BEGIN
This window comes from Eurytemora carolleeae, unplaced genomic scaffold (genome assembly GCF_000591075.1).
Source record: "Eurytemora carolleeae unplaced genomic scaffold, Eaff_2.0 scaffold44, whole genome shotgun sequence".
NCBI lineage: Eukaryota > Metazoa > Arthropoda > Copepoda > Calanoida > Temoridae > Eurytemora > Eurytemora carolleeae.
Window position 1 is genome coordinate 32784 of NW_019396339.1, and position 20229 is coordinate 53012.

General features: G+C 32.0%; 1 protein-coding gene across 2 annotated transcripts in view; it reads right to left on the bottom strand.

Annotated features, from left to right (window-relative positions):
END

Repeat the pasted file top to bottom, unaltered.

This window comes from Eurytemora carolleeae, unplaced genomic scaffold (genome assembly GCF_000591075.1).
Source record: "Eurytemora carolleeae unplaced genomic scaffold, Eaff_2.0 scaffold44, whole genome shotgun sequence".
NCBI lineage: Eukaryota > Metazoa > Arthropoda > Copepoda > Calanoida > Temoridae > Eurytemora > Eurytemora carolleeae.
Window position 1 is genome coordinate 32784 of NW_019396339.1, and position 20229 is coordinate 53012.

General features: G+C 32.0%; 1 protein-coding gene across 2 annotated transcripts in view; it reads right to left on the bottom strand.

Annotated features, from left to right (window-relative positions):